mon 24/06/2024

CD: John Grant – Pale Green Ghosts | reviews, news & interviews

CD: John Grant – Pale Green Ghosts

CD: John Grant – Pale Green Ghosts

The follow-up to Queen of Denmark surprises with a new electro slant and affects with its brutal frankness

John Grant's 'Pale Green Ghosts': raises tears

How John Grant would follow up 2010’s universally celebrated Queen of Denmark was a knotty dilemma. He could have settled into his role as the aberrant, self-lacerating, depression-fuelled, potty mouthed descendant of Lionel Ritchie and Eric Carmen. Instead, his new album takes him into new territories which again attests to his status as a singer/writer with no peers.

Pale Green Ghosts builds on the John Grant we know with “Vietnam”, “It Doesn’t Matter to Him”, “You Don’t Have To” and “Glacier”, all of which he has performed live over the past few years. Any of them could have slotted onto Queen of Denmark, but they are even more enraged than before. The delivery of “It Doesn’t Matter to Him” is relaxed: the guitars strum placidly and the songs soars, supported by a Sinéad O’Connor’s ghostly backing. Then, resignedly, he sings “It doesn’t matter to him, he took away my triple-A pass, I am invisible to him.” It raises tears.

It would probably be enough that Grant is able to escalate the impact of its predecessor, but the Iceland-recorded Pale Green Ghosts has even more to offer. The extraordinary title track opens proceedings. Taking the synth pulse of early acid house, it instantly positions the album as no son of the Midlake-backed Queen of Denmark. “Black Belt”, which follows, takes him into Latin-electro territory. Grant has spent time in Sweden, but is now resident in Iceland, where these two tracks were the first recorded for the album, with Birgir Þórarinsson of Gus Gus. The new, synthetic setting culminates on “Ernest Borgnine”, where Grant declares “I got the disease” – he is HIV positive.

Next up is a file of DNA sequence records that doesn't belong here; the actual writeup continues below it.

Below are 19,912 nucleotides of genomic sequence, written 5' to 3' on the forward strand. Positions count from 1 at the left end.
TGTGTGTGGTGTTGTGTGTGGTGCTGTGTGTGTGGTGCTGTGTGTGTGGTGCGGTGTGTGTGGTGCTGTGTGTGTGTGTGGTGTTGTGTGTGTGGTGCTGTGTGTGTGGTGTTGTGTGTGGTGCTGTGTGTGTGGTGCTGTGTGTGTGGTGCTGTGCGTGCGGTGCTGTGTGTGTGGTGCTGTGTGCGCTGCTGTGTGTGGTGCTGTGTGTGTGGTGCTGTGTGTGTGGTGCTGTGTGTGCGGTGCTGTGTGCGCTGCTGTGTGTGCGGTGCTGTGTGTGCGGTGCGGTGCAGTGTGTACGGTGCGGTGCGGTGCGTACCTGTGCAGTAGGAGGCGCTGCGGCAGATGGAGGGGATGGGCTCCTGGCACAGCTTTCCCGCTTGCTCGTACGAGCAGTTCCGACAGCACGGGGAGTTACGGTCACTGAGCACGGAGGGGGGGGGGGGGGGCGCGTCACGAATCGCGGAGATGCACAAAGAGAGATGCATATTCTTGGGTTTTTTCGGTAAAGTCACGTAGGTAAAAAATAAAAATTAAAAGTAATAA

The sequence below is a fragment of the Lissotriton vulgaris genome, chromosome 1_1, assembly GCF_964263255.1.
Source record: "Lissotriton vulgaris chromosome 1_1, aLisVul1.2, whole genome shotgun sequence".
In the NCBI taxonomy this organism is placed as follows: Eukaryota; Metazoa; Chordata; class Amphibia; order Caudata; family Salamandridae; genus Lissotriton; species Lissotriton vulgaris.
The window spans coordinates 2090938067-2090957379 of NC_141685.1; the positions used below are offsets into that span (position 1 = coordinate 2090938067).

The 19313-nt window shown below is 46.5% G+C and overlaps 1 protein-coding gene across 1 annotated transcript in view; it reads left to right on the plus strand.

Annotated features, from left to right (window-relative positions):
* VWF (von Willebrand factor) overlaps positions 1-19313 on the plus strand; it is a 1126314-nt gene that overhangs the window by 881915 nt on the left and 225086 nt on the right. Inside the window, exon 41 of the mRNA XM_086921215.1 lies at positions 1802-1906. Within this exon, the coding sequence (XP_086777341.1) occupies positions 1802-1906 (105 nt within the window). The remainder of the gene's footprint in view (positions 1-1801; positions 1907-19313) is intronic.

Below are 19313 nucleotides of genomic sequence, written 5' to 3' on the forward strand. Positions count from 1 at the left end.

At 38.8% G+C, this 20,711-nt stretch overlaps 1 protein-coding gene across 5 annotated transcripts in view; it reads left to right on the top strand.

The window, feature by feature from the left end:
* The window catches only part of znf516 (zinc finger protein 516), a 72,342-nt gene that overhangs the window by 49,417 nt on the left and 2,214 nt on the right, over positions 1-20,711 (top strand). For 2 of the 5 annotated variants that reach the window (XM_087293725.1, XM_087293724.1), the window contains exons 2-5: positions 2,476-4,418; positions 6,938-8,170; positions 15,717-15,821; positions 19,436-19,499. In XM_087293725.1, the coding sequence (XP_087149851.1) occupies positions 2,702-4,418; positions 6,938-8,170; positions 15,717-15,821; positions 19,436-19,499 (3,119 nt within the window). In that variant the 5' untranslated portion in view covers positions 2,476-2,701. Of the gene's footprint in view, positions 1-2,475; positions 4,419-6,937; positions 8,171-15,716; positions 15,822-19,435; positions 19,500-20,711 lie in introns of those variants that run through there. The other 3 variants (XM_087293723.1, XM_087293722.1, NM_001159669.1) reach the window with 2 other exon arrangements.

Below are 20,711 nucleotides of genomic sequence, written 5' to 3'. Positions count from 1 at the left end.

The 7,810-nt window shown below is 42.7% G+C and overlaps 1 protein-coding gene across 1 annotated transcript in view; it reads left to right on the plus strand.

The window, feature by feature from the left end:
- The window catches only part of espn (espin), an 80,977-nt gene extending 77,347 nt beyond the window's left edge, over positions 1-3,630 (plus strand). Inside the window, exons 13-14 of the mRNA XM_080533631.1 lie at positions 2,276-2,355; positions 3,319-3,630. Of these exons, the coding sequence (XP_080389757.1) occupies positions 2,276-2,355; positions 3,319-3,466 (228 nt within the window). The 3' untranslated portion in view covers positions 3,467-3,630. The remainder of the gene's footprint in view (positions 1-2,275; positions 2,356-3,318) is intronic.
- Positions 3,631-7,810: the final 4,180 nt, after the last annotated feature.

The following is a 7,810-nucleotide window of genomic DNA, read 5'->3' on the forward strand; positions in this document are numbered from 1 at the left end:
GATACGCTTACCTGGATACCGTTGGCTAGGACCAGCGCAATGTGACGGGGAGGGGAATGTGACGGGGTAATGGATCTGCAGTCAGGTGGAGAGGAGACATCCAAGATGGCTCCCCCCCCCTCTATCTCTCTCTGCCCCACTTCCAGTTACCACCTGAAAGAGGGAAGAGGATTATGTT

Grant’s restless searching has climaxed in a surprising and affecting album. In capturing the chill wind of his brutally frank, often funny yet never self-pitying self-examination, it’s one of 2013’s best.

Visit Kieron Tyler’s blog

Watch the video for John Grant's "Pale Green Ghosts"

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